So when are acquisitions justified?
We’ve all seen the compulsive, serial acquirer. Sometimes they’re justified—like when they’re in a disaggregated, fragmented industry with small, inefficient players. By rolling these up, the acquirer can offer better prices to customers, a simpler outlet for suppliers, and a growing revenue stream, earnings yield, and stock price. Such Borg-like M&A machines plow through an industry saying, “You will all be assimilated.”
But more often than not serial acquirers are serial value-destroyers, who need to be stopped before they kill again. In these cases the CEO gets rich, the acquired company cashes out, and stockholders get—nothing, or worse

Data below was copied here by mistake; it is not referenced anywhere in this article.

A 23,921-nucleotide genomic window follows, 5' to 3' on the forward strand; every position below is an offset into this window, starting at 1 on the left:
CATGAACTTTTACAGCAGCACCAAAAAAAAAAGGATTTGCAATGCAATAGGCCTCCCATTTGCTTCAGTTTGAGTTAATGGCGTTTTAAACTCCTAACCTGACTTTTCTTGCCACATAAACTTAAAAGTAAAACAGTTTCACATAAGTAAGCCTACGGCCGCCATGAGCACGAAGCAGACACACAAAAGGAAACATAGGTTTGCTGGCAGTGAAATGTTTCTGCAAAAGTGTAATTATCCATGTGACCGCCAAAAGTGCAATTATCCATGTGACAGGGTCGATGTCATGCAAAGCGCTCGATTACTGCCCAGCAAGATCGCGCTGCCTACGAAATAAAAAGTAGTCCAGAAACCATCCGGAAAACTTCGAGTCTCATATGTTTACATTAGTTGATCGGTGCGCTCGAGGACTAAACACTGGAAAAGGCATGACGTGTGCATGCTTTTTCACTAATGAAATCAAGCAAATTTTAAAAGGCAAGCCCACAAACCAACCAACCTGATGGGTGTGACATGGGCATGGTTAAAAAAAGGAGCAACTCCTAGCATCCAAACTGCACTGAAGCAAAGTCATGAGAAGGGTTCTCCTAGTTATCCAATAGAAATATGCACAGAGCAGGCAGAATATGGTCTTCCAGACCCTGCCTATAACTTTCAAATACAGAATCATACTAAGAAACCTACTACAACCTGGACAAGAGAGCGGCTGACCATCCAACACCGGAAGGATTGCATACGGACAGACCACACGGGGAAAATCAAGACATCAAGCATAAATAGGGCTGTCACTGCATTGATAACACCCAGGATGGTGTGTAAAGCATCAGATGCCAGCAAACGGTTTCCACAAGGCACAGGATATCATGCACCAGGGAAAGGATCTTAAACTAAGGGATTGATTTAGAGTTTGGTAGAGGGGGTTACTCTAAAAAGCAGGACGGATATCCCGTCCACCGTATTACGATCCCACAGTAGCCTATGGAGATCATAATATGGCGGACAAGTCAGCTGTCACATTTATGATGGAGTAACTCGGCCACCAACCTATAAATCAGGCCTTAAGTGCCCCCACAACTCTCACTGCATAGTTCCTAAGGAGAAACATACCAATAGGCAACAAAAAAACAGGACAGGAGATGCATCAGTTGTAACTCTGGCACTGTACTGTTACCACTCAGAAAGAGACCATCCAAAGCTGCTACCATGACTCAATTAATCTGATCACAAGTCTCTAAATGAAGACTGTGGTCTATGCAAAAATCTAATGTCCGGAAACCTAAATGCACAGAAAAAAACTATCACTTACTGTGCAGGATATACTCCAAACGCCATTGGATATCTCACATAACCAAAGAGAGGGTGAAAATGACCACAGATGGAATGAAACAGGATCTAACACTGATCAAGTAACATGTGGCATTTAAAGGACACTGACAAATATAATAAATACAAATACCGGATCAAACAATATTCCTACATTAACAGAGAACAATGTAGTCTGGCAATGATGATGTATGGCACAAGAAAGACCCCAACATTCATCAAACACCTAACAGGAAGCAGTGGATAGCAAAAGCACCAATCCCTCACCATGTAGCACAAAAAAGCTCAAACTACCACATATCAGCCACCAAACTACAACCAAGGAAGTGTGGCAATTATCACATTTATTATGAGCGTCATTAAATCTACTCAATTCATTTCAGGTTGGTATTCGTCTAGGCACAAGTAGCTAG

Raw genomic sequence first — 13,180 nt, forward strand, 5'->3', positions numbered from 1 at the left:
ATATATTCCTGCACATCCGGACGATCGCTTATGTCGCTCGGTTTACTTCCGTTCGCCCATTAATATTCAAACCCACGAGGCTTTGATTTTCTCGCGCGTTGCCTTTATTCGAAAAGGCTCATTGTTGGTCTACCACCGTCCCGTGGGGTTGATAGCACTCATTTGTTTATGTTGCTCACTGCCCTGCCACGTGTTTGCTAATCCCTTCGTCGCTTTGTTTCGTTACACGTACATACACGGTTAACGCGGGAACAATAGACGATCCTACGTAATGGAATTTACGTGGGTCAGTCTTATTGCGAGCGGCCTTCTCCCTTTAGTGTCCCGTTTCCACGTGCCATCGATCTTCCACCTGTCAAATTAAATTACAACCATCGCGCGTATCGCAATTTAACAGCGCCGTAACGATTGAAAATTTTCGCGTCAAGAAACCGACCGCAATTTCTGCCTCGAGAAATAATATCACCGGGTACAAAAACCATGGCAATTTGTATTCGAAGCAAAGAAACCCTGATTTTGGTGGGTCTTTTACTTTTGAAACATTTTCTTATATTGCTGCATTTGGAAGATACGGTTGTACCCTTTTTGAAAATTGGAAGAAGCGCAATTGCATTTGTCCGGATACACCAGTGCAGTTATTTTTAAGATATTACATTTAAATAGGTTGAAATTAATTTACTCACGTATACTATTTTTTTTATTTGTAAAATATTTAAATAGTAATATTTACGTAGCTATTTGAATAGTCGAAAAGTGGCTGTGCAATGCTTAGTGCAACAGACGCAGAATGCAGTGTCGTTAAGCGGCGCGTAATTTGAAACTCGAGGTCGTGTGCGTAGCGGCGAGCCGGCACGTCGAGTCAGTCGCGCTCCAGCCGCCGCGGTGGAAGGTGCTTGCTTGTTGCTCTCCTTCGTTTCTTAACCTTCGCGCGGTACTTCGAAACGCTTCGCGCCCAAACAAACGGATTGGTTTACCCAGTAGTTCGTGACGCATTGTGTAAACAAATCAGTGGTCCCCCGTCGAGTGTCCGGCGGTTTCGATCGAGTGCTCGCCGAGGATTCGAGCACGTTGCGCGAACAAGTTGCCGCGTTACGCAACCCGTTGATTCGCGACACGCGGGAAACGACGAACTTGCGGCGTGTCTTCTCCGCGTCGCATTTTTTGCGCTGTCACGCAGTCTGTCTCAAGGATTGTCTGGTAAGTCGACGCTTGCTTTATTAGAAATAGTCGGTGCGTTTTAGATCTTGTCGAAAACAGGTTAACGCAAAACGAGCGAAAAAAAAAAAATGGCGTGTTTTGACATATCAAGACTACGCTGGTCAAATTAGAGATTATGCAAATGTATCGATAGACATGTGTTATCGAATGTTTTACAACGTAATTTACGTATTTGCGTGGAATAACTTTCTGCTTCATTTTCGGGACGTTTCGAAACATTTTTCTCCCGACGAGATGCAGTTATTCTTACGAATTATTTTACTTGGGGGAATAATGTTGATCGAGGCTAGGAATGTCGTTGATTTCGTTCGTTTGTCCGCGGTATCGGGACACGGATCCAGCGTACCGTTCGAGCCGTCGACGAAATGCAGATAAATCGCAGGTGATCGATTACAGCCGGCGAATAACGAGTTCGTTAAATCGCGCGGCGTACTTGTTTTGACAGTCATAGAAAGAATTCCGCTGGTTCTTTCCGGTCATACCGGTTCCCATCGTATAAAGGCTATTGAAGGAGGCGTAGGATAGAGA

But there are acquisitions that make sense. They’re the small bolt-on or tuck-in variety that adds new technology, or a new product, or a new service to the mother-ship. In these cases defections and culture aren’t an issue, since the parent is purchasing the boutique specifically for its people and products. In these cases, value is created as a strong offering gets distributed more widely.
But such an approach is a lot of work, and can’t be analyzed on the golf course between rounds. Maybe that’s why it’s so rare.
Douglas R. Tengdin, CFA
Chief Investment Officer
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